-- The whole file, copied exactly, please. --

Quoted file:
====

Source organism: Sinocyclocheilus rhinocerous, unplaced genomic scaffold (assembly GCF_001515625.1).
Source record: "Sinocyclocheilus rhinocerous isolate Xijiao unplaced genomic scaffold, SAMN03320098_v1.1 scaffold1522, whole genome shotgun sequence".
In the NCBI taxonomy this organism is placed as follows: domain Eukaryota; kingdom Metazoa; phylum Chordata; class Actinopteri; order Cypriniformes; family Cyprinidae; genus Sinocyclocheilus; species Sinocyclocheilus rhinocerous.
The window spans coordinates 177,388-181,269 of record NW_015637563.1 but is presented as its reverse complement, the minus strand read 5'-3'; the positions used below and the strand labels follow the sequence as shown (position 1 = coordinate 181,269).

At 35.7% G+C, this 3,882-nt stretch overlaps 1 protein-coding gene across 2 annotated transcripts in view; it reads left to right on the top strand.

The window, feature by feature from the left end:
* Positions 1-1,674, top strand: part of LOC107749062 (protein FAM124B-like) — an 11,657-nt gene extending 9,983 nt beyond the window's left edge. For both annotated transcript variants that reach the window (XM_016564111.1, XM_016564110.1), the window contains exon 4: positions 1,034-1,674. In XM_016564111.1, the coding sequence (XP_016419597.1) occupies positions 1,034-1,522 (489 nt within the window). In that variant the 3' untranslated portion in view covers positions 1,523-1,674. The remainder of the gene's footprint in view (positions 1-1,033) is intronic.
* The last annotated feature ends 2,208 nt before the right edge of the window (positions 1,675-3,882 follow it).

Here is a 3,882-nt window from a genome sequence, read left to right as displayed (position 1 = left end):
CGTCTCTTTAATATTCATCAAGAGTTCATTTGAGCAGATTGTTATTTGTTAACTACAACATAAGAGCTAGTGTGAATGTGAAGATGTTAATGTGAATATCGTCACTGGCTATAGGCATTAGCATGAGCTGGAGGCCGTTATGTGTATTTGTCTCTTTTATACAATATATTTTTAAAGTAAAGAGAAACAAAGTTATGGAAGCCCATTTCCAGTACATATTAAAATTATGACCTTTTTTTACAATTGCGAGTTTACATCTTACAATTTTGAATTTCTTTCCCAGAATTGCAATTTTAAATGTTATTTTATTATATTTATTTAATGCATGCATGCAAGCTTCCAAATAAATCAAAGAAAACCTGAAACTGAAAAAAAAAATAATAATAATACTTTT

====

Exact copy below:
Source organism: Sinocyclocheilus rhinocerous, unplaced genomic scaffold (assembly GCF_001515625.1).
Source record: "Sinocyclocheilus rhinocerous isolate Xijiao unplaced genomic scaffold, SAMN03320098_v1.1 scaffold1522, whole genome shotgun sequence".
In the NCBI taxonomy this organism is placed as follows: domain Eukaryota; kingdom Metazoa; phylum Chordata; class Actinopteri; order Cypriniformes; family Cyprinidae; genus Sinocyclocheilus; species Sinocyclocheilus rhinocerous.
The window spans coordinates 177,388-181,269 of record NW_015637563.1 but is presented as its reverse complement, the minus strand read 5'-3'; the positions used below and the strand labels follow the sequence as shown (position 1 = coordinate 181,269).

At 35.7% G+C, this 3,882-nt stretch overlaps 1 protein-coding gene across 2 annotated transcripts in view; it reads left to right on the top strand.

The window, feature by feature from the left end:
* Positions 1-1,674, top strand: part of LOC107749062 (protein FAM124B-like) — an 11,657-nt gene extending 9,983 nt beyond the window's left edge. For both annotated transcript variants that reach the window (XM_016564111.1, XM_016564110.1), the window contains exon 4: positions 1,034-1,674. In XM_016564111.1, the coding sequence (XP_016419597.1) occupies positions 1,034-1,522 (489 nt within the window). In that variant the 3' untranslated portion in view covers positions 1,523-1,674. The remainder of the gene's footprint in view (positions 1-1,033) is intronic.
* The last annotated feature ends 2,208 nt before the right edge of the window (positions 1,675-3,882 follow it).

Here is a 3,882-nt window from a genome sequence, read left to right as displayed (position 1 = left end):
CGTCTCTTTAATATTCATCAAGAGTTCATTTGAGCAGATTGTTATTTGTTAACTACAACATAAGAGCTAGTGTGAATGTGAAGATGTTAATGTGAATATCGTCACTGGCTATAGGCATTAGCATGAGCTGGAGGCCGTTATGTGTATTTGTCTCTTTTATACAATATATTTTTAAAGTAAAGAGAAACAAAGTTATGGAAGCCCATTTCCAGTACATATTAAAATTATGACCTTTTTTTACAATTGCGAGTTTACATCTTACAATTTTGAATTTCTTTCCCAGAATTGCAATTTTAAATGTTATTTTATTATATTTATTTAATGCATGCATGCAAGCTTCCAAATAAATCAAAGAAAACCTGAAACTGAAAAAAAAAATAATAATAATACTTTT